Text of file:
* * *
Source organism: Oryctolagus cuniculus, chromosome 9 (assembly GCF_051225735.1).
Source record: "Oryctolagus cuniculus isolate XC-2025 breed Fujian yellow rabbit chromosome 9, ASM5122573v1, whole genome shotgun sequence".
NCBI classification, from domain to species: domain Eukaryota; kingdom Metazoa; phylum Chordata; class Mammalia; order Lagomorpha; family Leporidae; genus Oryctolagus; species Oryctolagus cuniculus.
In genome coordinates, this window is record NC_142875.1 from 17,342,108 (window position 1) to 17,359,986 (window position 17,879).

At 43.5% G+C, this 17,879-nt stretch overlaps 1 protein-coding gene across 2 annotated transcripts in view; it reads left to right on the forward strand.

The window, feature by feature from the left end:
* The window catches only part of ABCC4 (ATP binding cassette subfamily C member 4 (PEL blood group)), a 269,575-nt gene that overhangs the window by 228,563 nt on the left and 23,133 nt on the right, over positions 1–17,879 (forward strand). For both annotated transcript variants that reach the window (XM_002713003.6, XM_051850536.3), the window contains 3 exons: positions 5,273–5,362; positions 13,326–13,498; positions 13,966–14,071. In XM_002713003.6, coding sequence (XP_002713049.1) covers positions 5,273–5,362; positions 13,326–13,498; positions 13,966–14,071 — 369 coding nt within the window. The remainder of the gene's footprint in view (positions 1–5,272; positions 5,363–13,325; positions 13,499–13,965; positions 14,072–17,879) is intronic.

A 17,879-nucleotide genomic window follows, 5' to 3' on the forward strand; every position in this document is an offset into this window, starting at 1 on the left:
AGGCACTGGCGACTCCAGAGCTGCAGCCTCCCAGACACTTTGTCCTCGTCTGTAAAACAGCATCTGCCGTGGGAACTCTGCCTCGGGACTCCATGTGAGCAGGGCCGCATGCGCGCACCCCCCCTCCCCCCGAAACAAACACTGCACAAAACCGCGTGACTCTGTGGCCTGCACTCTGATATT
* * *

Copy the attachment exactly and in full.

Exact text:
Source organism: Oryctolagus cuniculus, chromosome 9 (assembly GCF_051225735.1).
Source record: "Oryctolagus cuniculus isolate XC-2025 breed Fujian yellow rabbit chromosome 9, ASM5122573v1, whole genome shotgun sequence".
NCBI classification, from domain to species: domain Eukaryota; kingdom Metazoa; phylum Chordata; class Mammalia; order Lagomorpha; family Leporidae; genus Oryctolagus; species Oryctolagus cuniculus.
In genome coordinates, this window is record NC_142875.1 from 17,342,108 (window position 1) to 17,359,986 (window position 17,879).

At 43.5% G+C, this 17,879-nt stretch overlaps 1 protein-coding gene across 2 annotated transcripts in view; it reads left to right on the forward strand.

The window, feature by feature from the left end:
* The window catches only part of ABCC4 (ATP binding cassette subfamily C member 4 (PEL blood group)), a 269,575-nt gene that overhangs the window by 228,563 nt on the left and 23,133 nt on the right, over positions 1–17,879 (forward strand). For both annotated transcript variants that reach the window (XM_002713003.6, XM_051850536.3), the window contains 3 exons: positions 5,273–5,362; positions 13,326–13,498; positions 13,966–14,071. In XM_002713003.6, coding sequence (XP_002713049.1) covers positions 5,273–5,362; positions 13,326–13,498; positions 13,966–14,071 — 369 coding nt within the window. The remainder of the gene's footprint in view (positions 1–5,272; positions 5,363–13,325; positions 13,499–13,965; positions 14,072–17,879) is intronic.

A 17,879-nucleotide genomic window follows, 5' to 3' on the forward strand; every position in this document is an offset into this window, starting at 1 on the left:
AGGCACTGGCGACTCCAGAGCTGCAGCCTCCCAGACACTTTGTCCTCGTCTGTAAAACAGCATCTGCCGTGGGAACTCTGCCTCGGGACTCCATGTGAGCAGGGCCGCATGCGCGCACCCCCCCTCCCCCCGAAACAAACACTGCACAAAACCGCGTGACTCTGTGGCCTGCACTCTGATATT